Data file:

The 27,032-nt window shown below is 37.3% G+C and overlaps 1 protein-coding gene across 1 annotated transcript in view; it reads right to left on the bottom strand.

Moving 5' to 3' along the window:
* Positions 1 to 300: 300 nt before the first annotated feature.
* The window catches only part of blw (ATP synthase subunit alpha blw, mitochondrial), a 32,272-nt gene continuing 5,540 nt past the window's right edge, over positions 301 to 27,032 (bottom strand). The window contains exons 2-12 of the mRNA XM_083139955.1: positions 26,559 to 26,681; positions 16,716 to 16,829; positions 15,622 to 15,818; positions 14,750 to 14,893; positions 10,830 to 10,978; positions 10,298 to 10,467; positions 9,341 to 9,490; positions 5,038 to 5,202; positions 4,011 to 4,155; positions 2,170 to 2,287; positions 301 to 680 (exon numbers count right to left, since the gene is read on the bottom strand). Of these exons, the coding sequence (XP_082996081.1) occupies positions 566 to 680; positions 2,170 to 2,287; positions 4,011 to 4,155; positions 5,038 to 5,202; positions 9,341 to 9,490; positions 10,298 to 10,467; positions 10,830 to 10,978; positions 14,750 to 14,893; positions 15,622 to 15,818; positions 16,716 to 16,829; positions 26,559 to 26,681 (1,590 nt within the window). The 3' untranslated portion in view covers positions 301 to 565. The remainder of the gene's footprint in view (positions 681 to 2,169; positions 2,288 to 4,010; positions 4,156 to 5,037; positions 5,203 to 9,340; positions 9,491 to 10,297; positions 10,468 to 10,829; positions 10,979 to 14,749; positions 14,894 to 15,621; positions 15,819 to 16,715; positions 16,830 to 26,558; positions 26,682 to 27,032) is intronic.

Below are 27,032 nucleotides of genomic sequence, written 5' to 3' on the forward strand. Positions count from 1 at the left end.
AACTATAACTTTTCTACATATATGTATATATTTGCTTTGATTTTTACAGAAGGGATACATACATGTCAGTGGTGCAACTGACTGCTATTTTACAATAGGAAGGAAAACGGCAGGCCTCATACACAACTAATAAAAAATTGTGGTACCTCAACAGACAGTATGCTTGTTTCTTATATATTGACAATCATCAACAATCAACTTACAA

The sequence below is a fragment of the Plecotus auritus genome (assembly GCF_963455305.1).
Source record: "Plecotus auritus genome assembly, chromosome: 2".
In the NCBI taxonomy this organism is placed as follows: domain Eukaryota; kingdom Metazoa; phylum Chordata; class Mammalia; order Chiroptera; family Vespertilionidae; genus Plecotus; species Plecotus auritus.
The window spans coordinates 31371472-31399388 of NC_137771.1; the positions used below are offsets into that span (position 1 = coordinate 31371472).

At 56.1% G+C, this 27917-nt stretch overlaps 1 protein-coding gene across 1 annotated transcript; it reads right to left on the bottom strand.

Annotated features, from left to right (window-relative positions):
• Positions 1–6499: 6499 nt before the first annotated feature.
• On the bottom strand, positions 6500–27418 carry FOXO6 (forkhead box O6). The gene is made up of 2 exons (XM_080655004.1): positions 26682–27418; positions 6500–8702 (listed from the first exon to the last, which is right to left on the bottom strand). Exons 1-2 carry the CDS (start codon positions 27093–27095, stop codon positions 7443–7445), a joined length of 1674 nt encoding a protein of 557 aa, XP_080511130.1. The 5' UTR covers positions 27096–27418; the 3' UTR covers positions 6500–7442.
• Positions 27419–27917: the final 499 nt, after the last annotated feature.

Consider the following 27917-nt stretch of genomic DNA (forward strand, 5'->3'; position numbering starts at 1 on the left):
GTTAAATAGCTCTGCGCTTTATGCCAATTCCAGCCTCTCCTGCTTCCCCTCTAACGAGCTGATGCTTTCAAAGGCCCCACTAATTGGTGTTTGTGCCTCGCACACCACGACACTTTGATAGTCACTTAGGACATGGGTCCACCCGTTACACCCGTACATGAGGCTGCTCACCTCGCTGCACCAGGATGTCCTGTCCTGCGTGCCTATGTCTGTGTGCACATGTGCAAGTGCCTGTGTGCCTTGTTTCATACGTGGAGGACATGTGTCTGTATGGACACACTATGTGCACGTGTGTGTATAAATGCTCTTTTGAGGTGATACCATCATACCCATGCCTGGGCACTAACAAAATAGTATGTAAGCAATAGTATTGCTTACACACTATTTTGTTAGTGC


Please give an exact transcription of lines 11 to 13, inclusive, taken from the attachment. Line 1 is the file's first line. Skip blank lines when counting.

At 56.1% G+C, this 27917-nt stretch overlaps 1 protein-coding gene across 1 annotated transcript; it reads right to left on the bottom strand.

Annotated features, from left to right (window-relative positions):
• Positions 1–6499: 6499 nt before the first annotated feature.